Explore an interactive musical theatre game
Lose yourself in HOUSE IS OPEN: a free online treasure hunt that draws on Singapore’s musical theatre history and is peppered with interesting trivia from iconic Singapore musicals such as Dim Sum Dollies, Monkey Goes West and December Rains.
The interactive online game has been developed by local musical theatre collective Fill the Vamp and runs until 31 Aug. Players will go on a backstage journey to find quirky props from beloved Singapore musicals. Each discovery reveals exciting trivia, insider interviews with show creatives, and videos of Fill the Vamp singing specially rearranged musical covers.
Read on as the game creators Kimberly Chan, Natalie Yeap and Vanessa Kee share the inspiration behind the experience, and explain how the game gives both theatre and non-theatre goers a glimpse into Singapore’s musical theatre history.
What was the idea behind HOUSE IS OPEN and how did it come about?
Chan: We’ve always wanted to explore Singapore’s rich local musical theatre history, and HOUSE IS OPEN is the product of our plans aligning with the needs of the present. Musical theatre archiving and education was also something we hoped to get into down the line, so it was fortunate that we could combine that with the pandemic-driven pivot into the digital medium.
Kee: One of our priorities was to come up with an innovative way to engage audiences digitally. Many theatre shows pivoted to live-streaming during the pandemic, which made online theatre feel quite saturated. On top of that, we wanted to create a product that was both educational and entertaining, so we pushed ourselves to think out of the box.
Where did you get the inspiration for this art experience?
Yeap: We wanted to pay homage to the people and shows who have helped create and shape Singapore’s thriving musical theatre industry. We were also inspired by the idea of cabarets and covering songs from different shows, and we thought that breathing new life into some lesser-known musical theatre songs would be a great way to introduce them to new audiences.
Chan: I’ve always been very passionate about local musical theatre and thought it was a shame how tricky it can be trying to get any material from older shows. However, we were very lucky to have the support of local practitioners who opened the doors to their personal local musical theatre collections for us to do our research.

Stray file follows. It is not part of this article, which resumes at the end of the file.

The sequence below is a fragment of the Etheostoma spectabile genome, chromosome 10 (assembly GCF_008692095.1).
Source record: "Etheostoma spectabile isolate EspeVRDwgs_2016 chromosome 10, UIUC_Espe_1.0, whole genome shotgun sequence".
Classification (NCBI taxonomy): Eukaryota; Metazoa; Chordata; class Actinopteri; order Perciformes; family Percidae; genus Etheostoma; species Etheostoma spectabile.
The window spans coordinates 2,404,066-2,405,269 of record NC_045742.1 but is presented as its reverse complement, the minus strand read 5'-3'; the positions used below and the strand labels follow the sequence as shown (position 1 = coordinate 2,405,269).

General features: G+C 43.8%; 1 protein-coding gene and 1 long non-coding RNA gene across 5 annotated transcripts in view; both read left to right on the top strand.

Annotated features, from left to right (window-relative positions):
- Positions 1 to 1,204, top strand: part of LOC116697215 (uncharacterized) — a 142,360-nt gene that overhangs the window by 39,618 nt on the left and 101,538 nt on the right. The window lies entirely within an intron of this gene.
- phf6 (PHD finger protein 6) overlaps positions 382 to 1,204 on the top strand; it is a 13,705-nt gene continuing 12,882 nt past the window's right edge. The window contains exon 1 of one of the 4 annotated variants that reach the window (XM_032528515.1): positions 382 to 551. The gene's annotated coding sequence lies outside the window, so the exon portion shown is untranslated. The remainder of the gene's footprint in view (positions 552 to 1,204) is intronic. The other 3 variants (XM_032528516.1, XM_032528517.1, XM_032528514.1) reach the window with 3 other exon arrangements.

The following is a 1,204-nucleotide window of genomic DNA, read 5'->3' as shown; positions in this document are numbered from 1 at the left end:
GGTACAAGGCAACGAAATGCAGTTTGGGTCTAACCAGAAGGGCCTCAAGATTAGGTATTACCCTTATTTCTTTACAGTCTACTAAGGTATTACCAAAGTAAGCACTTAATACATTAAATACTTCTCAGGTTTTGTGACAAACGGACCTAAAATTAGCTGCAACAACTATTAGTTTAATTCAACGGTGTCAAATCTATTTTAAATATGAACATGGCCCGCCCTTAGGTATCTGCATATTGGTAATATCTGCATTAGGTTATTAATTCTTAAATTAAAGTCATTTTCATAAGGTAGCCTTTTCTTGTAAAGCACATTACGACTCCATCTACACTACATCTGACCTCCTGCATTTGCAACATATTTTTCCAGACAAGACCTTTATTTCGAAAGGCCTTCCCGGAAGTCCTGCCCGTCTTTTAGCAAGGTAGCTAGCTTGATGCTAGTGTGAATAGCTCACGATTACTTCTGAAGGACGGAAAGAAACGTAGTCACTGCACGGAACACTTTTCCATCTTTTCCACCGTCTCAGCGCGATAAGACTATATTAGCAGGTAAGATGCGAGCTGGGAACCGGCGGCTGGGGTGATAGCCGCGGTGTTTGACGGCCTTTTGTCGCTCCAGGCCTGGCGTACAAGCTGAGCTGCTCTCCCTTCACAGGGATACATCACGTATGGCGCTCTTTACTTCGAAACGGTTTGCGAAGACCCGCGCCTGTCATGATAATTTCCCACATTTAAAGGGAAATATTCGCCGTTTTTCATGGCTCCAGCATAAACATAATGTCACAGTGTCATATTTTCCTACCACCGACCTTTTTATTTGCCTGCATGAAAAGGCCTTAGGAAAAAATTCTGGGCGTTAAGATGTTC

What was the experience of creating HOUSE IS OPEN like?
Kee: It was pretty crazy dreaming up something so large and seeing it come to life. A few moments truly felt like a dream come true for us, and it was surreal working alongside giants in the industry. We’re so happy to have had a close-up view of their musical genius.
Chan: As stressful as it was putting this game together, HOUSE IS OPEN has opened doors for us to delve into the world of technology. It has been exciting to go beyond the traditional forms of live theatre and dream up other possibilities of how we might be able to merge both.
How does this playful online game foster awareness of our musical theatre heritage?
Yeap: Theatre is typically experienced live, which is an inherent limitation of its reach. When a show ends, there isn’t often a chance to relive it unless there are recordings or reruns, but those are also quite rare. In conceiving HOUSE IS OPEN, we created an online space for the shows featured to be experienced and relived in a different medium, and we hope that helps players feel closer to our musical theatre heritage.
Kee: Theatre is such a visceral experience, and we were driven to create something that could replicate the same feeling of excitement and immersion for audiences. There is so much to appreciate in our local productions that we wanted to share. A game like this will hopefully keep our audience engaged and entertained. So whether you are a theatre nerd or just a hidden object games enthusiast, there’s something for you to enjoy and learn along the way!
Replies were edited and condensed for clarity.
Experience HOUSE IS OPEN here.